We promote the restoration of native vegetation and sustainable agriculture in areas identified as critical in river basins.
These actions bring long-term benefits to society and its environment, minimizing the risk of climate impacts such as droughts and floods, recovering water availability, soil productivity, while conserving biodiversity and generating income.
IBIO is a technical institution focused on solid results, which generate positive impact for the environment and human well-being on the long term. Our strategies are established on these premises, and in addition to our values they guide the actions and institutional relations with the main stakeholders.
For us to fulfill our mission, we have adopted the adaptation strategy as methodological basis, as promoted by the main multilateral organizations. “Investing in adaptation and resilience demands knowledge of the main causes of the observed impacts and their locations.” (European Community, 2013; IPCC 2014; USAID 2015)
The adaptation strategy has as goal to mitigate and minimize the risks of occurrence of impacts related to critical climate events, which affect the environmental quality and the economic competitiveness of a hydrographic basin.
Identification of critical areas, impacts and causes
Design of the adaptation actions
Structuring of the monitoring system and evaluation
Strengthening of the territorial management system
Investment prioritization plan
Our strategy is to generate measurable results which adapt watersheds and river basins to future climate conditions. For this process, we have adopted the adaptation strategy as a methodological basis, as have other major global organizations. “Investing in ecological adaptation and resilience requires knowledge of the main causes of the observed impacts and their locations.” (European Community, 2013; IPCC 2014; USAID 2015).
The adaptation strategy is focused on the identification of critical areas (1), and understanding of the impacts and their causes. We do this through models that assess vulnerabilities in the basin. The most vulnerable areas are the most critical.
A number of actions (2) are necessary in order to reduce vulnerability. IBIO works preferably with those that use natural infrastructure to regulate the quantity and quality of water, therefore conserving soil and biodiversity—the so-called environmental services.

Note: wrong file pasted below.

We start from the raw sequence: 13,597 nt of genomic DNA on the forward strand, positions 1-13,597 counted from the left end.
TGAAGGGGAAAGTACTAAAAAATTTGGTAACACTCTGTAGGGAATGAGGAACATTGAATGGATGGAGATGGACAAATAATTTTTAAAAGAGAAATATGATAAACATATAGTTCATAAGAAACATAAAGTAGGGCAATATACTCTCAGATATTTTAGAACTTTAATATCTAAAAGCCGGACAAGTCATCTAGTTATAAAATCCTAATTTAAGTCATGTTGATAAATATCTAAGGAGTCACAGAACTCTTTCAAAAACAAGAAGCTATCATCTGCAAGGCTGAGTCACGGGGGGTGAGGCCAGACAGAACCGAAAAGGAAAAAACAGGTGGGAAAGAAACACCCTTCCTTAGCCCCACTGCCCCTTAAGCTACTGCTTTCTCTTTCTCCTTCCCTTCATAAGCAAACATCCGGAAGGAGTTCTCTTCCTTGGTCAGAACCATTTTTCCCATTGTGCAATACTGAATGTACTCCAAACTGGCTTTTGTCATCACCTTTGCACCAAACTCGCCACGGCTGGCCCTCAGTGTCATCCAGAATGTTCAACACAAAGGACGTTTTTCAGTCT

The actions we operate with most are:
Native vegetation restoration
The first three are green or natural infrastructure, designed to recuperate conditions for soil coverage with vegetation, and thus readjust the landscape of watersheds. Rural sanitation, an example of gray infrastructure, prevents the pollution of rivers and groundwater. Farmers and rural producers are our main partners in this effort.
To ensure that actions are being carried out properly, it is necessary to monitor and evaluate indicators (3) which clearly show us the evolution of the projects as well as positive and negative impacts on the basin.
IGEO is IBIO’s Geospatial Intelligence tool developed for the purpose of planning, monitoring and evaluating the territory. The basis of IGEO is an information and indicators framework that gives us the ability to measure the efficiency of investments, the progress of actions and the effectiveness of results.
IBIO is a technical organization that supports decision-making processes in both public and private sectors. Because we work with river basins, our understanding of territorial management (4) considers the Comitê de Bacias (River Basin Committee) as the most legitimate forum for negotiated decisions among the various sectors of society.
Therefore, the success of our strategy depends crucially on the existence of consolidated and empowered committees to make technically well-informed decisions on key issues concerning watersheds and river basins.
IBIO works as Water Agency to strengthen the Rio Doce Committees
The adaptation strategy aims to provide the committees with a Priority Investments Plan (5), indicating adaptive actions that will provide the best returns at the lowest cost, while minimizing vulnerabilities in the river basin and watershed. The goal is to enable decision makers with a technical ground and a monitoring system to check the results.
A Bacia do Rio Jucu é responsável pelo abastecimento de grande parte da região metropolitana da Grande Vitória e, assim como a maioria das bacias hidrográficas do país, teve sua capacidade hídrica seriamente comprometida. Por essa razão, um projeto liderado […] more